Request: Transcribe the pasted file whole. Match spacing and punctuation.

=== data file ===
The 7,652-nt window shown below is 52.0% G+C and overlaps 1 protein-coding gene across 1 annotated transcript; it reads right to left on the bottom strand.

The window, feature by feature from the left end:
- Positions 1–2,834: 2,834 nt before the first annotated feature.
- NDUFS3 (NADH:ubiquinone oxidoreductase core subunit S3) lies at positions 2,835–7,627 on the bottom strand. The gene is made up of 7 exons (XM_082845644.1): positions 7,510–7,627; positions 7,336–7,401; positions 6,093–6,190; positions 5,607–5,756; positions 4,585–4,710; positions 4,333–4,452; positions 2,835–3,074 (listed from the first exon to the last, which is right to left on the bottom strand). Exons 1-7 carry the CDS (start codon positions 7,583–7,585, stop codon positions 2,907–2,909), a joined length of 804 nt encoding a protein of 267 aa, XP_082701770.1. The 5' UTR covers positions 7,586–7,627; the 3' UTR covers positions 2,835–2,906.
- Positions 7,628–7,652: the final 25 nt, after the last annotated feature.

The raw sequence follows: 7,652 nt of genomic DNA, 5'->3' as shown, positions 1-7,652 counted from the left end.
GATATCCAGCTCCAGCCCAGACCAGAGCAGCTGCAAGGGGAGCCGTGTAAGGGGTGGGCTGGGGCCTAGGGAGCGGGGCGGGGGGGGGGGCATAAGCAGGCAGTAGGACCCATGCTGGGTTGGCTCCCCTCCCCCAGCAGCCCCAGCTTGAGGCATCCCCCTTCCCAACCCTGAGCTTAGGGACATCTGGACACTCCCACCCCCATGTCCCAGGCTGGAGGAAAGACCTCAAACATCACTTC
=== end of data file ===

The 7,652-nt window shown below is 52.0% G+C and overlaps 1 protein-coding gene across 1 annotated transcript; it reads right to left on the bottom strand.

The window, feature by feature from the left end:
- Positions 1–2,834: 2,834 nt before the first annotated feature.
- NDUFS3 (NADH:ubiquinone oxidoreductase core subunit S3) lies at positions 2,835–7,627 on the bottom strand. The gene is made up of 7 exons (XM_082845644.1): positions 7,510–7,627; positions 7,336–7,401; positions 6,093–6,190; positions 5,607–5,756; positions 4,585–4,710; positions 4,333–4,452; positions 2,835–3,074 (listed from the first exon to the last, which is right to left on the bottom strand). Exons 1-7 carry the CDS (start codon positions 7,583–7,585, stop codon positions 2,907–2,909), a joined length of 804 nt encoding a protein of 267 aa, XP_082701770.1. The 5' UTR covers positions 7,586–7,627; the 3' UTR covers positions 2,835–2,906.
- Positions 7,628–7,652: the final 25 nt, after the last annotated feature.

The raw sequence follows: 7,652 nt of genomic DNA, 5'->3' as shown, positions 1-7,652 counted from the left end.
GATATCCAGCTCCAGCCCAGACCAGAGCAGCTGCAAGGGGAGCCGTGTAAGGGGTGGGCTGGGGCCTAGGGAGCGGGGCGGGGGGGGGGGCATAAGCAGGCAGTAGGACCCATGCTGGGTTGGCTCCCCTCCCCCAGCAGCCCCAGCTTGAGGCATCCCCCTTCCCAACCCTGAGCTTAGGGACATCTGGACACTCCCACCCCCATGTCCCAGGCTGGAGGAAAGACCTCAAACATCACTTC